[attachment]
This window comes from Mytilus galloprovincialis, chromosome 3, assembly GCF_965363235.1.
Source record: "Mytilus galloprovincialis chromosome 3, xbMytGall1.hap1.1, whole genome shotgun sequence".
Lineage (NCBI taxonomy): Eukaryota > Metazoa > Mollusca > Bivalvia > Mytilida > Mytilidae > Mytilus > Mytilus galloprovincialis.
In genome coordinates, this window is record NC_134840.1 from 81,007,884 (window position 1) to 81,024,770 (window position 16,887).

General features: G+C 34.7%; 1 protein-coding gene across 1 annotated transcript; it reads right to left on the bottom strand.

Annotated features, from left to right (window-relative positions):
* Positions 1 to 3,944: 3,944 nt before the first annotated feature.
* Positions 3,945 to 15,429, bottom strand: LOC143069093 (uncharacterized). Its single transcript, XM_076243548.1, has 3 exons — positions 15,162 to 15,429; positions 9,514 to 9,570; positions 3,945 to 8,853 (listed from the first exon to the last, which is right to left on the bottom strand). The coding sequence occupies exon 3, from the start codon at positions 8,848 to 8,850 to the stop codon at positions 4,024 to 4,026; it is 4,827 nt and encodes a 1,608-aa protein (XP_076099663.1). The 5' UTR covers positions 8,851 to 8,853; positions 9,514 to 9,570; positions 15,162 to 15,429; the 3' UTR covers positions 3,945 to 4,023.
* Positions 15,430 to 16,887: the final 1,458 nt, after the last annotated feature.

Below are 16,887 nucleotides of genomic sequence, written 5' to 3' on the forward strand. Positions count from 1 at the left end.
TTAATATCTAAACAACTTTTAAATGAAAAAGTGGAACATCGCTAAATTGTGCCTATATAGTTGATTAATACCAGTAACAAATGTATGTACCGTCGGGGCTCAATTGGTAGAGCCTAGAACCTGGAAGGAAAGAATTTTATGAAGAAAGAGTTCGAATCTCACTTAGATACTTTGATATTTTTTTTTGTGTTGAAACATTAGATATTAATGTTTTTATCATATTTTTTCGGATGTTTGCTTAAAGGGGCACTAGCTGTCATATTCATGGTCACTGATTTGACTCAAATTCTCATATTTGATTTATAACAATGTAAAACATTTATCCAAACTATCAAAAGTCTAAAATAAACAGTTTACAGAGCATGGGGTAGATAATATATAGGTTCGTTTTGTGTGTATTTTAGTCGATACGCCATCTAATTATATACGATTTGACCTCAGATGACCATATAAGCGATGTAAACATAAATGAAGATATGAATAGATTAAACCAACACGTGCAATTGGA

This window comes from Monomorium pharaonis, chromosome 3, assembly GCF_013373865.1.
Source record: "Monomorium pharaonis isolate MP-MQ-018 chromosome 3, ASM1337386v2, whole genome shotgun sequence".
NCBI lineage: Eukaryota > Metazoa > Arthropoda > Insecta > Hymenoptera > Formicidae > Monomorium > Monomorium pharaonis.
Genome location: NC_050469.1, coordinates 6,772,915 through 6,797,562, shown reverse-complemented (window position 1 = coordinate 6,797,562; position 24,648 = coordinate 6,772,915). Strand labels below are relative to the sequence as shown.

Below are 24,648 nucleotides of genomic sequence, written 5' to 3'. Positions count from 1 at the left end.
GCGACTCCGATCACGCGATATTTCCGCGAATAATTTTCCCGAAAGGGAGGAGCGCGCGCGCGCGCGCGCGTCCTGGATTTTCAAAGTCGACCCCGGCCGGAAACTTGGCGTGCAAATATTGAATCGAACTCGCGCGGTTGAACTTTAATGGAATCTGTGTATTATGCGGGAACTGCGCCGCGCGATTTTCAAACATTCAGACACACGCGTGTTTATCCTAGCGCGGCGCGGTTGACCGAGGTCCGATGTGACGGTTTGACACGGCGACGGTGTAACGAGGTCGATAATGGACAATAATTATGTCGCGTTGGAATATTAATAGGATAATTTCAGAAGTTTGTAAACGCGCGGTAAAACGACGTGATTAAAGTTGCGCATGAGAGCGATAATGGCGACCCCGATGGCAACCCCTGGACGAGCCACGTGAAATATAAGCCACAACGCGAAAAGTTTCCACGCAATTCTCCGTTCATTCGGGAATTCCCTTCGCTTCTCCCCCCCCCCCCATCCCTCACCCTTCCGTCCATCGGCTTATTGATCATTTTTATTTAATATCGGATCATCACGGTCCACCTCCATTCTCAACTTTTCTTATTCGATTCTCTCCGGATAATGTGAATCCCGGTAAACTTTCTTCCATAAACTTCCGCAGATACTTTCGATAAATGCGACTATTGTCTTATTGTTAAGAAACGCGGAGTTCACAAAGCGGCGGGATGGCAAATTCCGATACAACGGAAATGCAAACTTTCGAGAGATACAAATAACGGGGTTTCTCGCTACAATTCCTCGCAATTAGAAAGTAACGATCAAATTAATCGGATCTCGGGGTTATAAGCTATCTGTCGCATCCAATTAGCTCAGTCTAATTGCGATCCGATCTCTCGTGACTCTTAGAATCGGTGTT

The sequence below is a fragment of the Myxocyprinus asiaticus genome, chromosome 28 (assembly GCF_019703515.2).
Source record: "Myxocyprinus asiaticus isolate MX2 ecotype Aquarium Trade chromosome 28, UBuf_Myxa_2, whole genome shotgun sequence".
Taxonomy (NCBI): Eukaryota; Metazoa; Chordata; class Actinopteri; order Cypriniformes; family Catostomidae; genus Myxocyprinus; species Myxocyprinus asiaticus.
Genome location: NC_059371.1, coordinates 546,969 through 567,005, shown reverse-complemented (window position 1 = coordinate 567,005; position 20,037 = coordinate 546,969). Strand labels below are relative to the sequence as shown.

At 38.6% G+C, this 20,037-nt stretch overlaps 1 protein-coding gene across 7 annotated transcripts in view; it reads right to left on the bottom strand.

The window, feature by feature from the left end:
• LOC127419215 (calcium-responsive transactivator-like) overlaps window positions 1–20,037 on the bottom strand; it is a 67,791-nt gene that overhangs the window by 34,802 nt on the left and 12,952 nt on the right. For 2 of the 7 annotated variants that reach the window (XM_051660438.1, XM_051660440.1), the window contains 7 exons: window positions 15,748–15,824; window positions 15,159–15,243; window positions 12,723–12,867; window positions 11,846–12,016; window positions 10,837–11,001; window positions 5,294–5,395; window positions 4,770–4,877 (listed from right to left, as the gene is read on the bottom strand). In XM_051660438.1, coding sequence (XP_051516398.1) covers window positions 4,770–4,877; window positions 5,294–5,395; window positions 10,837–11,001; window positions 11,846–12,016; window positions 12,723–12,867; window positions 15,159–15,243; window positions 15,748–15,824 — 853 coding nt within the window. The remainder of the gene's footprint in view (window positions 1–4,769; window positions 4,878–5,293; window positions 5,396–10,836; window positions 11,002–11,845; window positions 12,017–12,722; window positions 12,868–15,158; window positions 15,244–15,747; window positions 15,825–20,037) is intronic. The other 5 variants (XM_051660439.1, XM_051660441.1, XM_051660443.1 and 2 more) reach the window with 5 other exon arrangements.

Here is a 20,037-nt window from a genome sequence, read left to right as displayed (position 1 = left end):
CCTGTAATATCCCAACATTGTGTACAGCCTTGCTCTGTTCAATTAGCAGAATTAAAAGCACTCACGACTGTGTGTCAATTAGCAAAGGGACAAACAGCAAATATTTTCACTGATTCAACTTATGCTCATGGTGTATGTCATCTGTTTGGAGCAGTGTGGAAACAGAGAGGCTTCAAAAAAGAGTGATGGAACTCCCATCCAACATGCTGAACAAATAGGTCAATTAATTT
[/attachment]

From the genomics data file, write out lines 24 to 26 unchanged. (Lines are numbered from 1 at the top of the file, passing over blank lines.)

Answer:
• LOC127419215 (calcium-responsive transactivator-like) overlaps window positions 1–20,037 on the bottom strand; it is a 67,791-nt gene that overhangs the window by 34,802 nt on the left and 12,952 nt on the right. For 2 of the 7 annotated variants that reach the window (XM_051660438.1, XM_051660440.1), the window contains 7 exons: window positions 15,748–15,824; window positions 15,159–15,243; window positions 12,723–12,867; window positions 11,846–12,016; window positions 10,837–11,001; window positions 5,294–5,395; window positions 4,770–4,877 (listed from right to left, as the gene is read on the bottom strand). In XM_051660438.1, coding sequence (XP_051516398.1) covers window positions 4,770–4,877; window positions 5,294–5,395; window positions 10,837–11,001; window positions 11,846–12,016; window positions 12,723–12,867; window positions 15,159–15,243; window positions 15,748–15,824 — 853 coding nt within the window. The remainder of the gene's footprint in view (window positions 1–4,769; window positions 4,878–5,293; window positions 5,396–10,836; window positions 11,002–11,845; window positions 12,017–12,722; window positions 12,868–15,158; window positions 15,244–15,747; window positions 15,825–20,037) is intronic. The other 5 variants (XM_051660439.1, XM_051660441.1, XM_051660443.1 and 2 more) reach the window with 5 other exon arrangements.

Here is a 20,037-nt window from a genome sequence, read left to right as displayed (position 1 = left end):
CCTGTAATATCCCAACATTGTGTACAGCCTTGCTCTGTTCAATTAGCAGAATTAAAAGCACTCACGACTGTGTGTCAATTAGCAAAGGGACAAACAGCAAATATTTTCACTGATTCAACTTATGCTCATGGTGTATGTCATCTGTTTGGAGCAGTGTGGAAACAGAGAGGCTTCAAAAAAGAGTGATGGAACTCCCATCCAACATGCTGAACAAATAGGTCAATTAATTT